Barton’s Movie Reviews – THE WOLF OF WALL STREET

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Chaotic. Outrageous. Welcome to The Wolf of Wall Street. Martin Scorsese’s latest film is the dark tale of the life of greed and corruption led by real-life Wall Street stockbroker Jordan Belfort (Leonardo DiCaprio). 

The film has been surrounded by controversy ever since its initial release in America and it is clear from the very first scene of the film that it is not going to be everyone’s cup of tea. All I will say is that it involves rowdy stockbrokers, a midget and a dartboard.

The no holds barred approach towards drug abuse, swearing and nudity from Scorsese is a brave one in today’s world and part of the reason that I found The Wolf of Wall Street so entertaining and intriguing. It really is a film like no other from its time.

Scorsese collaborates with Leonardo DiCaprio for the fifth time and to great effect. DiCaprio had held the rights to the film for years but was just waiting for Scorsese to become available so he could direct. They have a trust in one another that has led to a couple of Scorsese’s better modern-era efforts and several of DiCaprio’s best performances ever.

DiCaprio is electric throughout and delivers a performance of such high levels of energy that it is no surprise the man has taken a short break from acting. Well that and he had filmed The Great GatsbyDjango Unchained and The Wolf of Wall Street back-to-back.

One of the most fascinating aspects of DiCaprio’s performance is the fact that he makes Jordan Belfort seem just a little bit likeable. This is a man who committed so many financial crimes for personal gain that we should hate him in the film. While obviously he is still a jerk from start to finish, DiCaprio brings a certain charm to the character of Belfort that just makes you want to see more.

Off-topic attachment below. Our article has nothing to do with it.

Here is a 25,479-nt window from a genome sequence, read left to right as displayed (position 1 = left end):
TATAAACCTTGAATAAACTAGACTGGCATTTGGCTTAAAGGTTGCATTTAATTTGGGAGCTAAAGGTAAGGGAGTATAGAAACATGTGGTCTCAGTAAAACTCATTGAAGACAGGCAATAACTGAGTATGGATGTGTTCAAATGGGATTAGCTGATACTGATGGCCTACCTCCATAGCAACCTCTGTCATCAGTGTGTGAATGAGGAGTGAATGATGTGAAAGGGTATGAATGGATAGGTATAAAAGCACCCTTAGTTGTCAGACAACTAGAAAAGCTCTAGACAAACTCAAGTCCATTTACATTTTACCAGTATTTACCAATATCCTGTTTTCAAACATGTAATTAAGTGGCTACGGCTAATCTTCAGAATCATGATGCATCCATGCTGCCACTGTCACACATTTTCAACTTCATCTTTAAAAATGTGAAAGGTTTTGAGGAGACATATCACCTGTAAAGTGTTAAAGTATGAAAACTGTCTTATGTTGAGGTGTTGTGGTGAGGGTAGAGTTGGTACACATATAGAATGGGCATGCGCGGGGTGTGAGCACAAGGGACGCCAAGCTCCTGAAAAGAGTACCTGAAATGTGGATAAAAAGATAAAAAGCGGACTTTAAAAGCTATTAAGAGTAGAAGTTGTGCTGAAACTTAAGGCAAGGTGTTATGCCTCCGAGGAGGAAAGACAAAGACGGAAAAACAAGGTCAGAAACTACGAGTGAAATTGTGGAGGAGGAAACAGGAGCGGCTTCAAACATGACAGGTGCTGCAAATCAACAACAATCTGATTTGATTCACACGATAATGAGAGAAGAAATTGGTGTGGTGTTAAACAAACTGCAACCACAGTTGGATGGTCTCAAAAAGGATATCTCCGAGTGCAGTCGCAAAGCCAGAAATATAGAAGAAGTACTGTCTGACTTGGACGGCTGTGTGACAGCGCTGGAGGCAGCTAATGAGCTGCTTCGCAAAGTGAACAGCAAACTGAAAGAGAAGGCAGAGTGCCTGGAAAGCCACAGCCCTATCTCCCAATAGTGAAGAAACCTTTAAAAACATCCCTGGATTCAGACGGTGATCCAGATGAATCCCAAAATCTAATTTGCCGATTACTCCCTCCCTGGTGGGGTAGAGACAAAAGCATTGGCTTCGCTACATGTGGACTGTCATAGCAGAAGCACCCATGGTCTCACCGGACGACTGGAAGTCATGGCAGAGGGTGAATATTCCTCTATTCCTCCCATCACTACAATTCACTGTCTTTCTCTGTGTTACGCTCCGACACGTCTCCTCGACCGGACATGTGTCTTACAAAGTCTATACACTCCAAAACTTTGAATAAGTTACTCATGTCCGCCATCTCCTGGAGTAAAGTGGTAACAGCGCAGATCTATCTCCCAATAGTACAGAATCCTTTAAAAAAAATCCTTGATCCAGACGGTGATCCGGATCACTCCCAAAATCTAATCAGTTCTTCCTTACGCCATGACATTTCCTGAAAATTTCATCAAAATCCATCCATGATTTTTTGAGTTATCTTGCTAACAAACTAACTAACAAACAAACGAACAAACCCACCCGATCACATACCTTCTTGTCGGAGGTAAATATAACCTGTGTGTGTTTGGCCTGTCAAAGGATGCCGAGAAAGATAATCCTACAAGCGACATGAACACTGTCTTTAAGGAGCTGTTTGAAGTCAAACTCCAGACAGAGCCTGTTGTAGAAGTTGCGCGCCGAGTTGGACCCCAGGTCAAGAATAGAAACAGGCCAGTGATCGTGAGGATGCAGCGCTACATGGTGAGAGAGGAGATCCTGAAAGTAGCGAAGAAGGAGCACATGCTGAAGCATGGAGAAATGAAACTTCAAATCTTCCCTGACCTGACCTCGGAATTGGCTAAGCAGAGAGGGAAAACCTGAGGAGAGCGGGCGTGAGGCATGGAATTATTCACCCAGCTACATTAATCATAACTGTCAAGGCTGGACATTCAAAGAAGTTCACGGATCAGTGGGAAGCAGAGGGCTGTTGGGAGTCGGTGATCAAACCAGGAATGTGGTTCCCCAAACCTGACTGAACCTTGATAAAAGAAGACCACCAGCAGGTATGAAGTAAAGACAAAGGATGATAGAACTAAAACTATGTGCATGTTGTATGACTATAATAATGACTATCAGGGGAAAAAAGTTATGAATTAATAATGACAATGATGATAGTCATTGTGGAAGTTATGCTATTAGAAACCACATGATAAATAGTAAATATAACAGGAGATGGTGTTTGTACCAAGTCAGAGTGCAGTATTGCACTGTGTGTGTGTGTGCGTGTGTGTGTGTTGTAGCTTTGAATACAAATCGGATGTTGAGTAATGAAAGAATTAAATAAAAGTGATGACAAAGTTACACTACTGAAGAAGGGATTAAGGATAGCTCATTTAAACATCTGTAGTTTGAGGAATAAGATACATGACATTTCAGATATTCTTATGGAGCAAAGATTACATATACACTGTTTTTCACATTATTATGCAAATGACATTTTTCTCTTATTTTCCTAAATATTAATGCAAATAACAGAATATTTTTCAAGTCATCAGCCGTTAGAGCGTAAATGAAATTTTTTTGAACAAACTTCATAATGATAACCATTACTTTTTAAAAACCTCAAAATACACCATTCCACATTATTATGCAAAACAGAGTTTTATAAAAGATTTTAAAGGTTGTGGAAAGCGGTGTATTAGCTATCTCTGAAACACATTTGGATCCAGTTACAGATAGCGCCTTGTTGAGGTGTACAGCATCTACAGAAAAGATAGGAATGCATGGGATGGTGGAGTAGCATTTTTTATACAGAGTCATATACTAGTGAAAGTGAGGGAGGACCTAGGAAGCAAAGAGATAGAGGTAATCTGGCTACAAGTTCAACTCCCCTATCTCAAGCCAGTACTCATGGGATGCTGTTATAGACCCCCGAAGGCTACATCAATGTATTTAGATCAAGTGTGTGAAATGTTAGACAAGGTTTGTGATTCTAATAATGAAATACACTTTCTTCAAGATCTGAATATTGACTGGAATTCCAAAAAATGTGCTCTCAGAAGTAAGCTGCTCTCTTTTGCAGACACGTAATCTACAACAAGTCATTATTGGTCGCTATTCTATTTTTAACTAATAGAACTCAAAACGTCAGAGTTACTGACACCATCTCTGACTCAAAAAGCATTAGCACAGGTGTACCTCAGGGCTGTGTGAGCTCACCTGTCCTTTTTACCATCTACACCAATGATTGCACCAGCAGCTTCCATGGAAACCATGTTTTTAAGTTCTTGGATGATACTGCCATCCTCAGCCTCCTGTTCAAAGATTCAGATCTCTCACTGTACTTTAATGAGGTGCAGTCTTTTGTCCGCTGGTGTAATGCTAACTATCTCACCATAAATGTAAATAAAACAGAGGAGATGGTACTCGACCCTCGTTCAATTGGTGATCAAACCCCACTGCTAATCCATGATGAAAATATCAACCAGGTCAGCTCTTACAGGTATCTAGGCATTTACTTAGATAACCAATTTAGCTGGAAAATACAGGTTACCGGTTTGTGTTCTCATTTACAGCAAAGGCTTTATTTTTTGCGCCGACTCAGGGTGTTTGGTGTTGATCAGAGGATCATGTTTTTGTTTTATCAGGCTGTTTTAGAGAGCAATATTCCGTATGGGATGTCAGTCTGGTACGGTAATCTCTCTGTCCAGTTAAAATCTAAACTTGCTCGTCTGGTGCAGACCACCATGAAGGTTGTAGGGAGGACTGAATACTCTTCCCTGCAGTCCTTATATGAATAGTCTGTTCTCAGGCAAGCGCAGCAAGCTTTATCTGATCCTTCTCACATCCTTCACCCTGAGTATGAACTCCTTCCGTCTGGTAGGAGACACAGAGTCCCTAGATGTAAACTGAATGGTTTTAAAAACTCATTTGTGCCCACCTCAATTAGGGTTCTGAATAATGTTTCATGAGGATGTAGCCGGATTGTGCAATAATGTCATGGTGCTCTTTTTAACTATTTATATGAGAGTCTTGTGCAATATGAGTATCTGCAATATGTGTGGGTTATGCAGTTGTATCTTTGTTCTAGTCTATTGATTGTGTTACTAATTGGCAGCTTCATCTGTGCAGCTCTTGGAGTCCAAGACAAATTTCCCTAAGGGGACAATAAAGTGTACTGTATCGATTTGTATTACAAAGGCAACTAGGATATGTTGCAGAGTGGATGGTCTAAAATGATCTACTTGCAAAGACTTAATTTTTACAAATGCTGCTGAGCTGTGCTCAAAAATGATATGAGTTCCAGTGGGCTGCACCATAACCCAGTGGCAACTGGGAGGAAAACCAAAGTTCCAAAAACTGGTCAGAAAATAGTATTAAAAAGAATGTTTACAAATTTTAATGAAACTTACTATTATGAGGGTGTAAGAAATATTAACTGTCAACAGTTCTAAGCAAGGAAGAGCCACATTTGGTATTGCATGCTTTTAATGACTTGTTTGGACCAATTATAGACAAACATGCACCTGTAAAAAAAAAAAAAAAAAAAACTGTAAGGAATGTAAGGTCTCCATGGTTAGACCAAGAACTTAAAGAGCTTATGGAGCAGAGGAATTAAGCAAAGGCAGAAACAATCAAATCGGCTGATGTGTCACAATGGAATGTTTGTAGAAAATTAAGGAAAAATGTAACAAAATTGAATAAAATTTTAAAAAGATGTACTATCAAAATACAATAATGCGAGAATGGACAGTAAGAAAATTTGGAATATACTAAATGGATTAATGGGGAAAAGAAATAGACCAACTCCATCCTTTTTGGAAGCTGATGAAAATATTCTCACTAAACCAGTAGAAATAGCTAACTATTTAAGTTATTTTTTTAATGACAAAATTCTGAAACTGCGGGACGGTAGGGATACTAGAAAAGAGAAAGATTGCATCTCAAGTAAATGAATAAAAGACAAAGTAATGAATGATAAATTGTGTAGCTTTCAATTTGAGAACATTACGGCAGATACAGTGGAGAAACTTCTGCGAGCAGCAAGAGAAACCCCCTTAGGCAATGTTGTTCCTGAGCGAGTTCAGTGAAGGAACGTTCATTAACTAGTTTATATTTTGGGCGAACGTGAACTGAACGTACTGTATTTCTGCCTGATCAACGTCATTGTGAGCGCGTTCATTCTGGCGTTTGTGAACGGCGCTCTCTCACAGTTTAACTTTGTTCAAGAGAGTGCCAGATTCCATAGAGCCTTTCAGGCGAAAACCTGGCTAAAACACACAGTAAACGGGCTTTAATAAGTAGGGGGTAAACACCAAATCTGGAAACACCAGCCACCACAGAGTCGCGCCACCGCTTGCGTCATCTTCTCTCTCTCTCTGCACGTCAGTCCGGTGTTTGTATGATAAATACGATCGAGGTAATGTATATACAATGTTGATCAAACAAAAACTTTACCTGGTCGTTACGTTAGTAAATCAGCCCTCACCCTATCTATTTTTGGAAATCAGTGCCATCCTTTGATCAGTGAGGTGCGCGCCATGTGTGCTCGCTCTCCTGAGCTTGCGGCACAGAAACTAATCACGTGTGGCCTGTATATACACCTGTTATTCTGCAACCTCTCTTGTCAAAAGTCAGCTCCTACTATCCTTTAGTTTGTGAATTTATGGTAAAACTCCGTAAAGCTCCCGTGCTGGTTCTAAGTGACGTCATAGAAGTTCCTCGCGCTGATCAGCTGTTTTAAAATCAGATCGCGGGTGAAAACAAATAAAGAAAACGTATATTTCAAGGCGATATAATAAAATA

Belfort is just the tip of the iceberg in regards to immoral characters in The Wolf of Wall Street. Jonah Hill puts in a career best performance as Belfort’s best friend Donnie Azoff. Hill is a very good comedic actor and he certainly gets one or two scenes here that wouldn’t feel out of place in a film like Superbad

Margot Robbie, once a star of Australian soap Neighbours, holds her own as Belfort’s feisty wife Naomi. Rob Reiner has a hilarious introduction as Belfort’s father Max and Matthew McConaughey has a minor role as the man who shows Belfort the ropes of Wall Street, Mark Hanna. Though only a minor role, McConaughey brings his qualities to the table. Now, try and get that tune he hums out of your head;it’s near impossible.

Recently, Martin Scorsese has done films of genres that are not normally associated with him. Shutter Island was a psychological thriller and Hugo was a family film. Scorsese has done black comedy before with The King of Comedy, however, he hasn’t made a film that is laugh out loud funny like The Wolf of Wall Street. A few weeks ago, I had heard that the film was funny, but a bit like American Hustle.  The Wolf of Wall Street was a lot funnier than I thought it would be.

One scene involving Belfort feeling the effects of a drug intake had the whole audience in hysterics. I felt bad for laughing so much at one point, due to the subject matter, but, then again, I found myself laughing at a lot of things that in real life are no laughing matter.

That’s what I love about Scorsese. He makes his films the way he wants to make them. You would be stupid to try and stop him.

The Wolf of Wall Street is Scorsese at his best. The characters, the style, the choice of music and the storytelling makes this his best film since Goodfellas. No coincidence, then, that in places The Wolf of Wall Street feels like Scorsese’s personal homage to Goodfellas.


Verdict: 4.5/5

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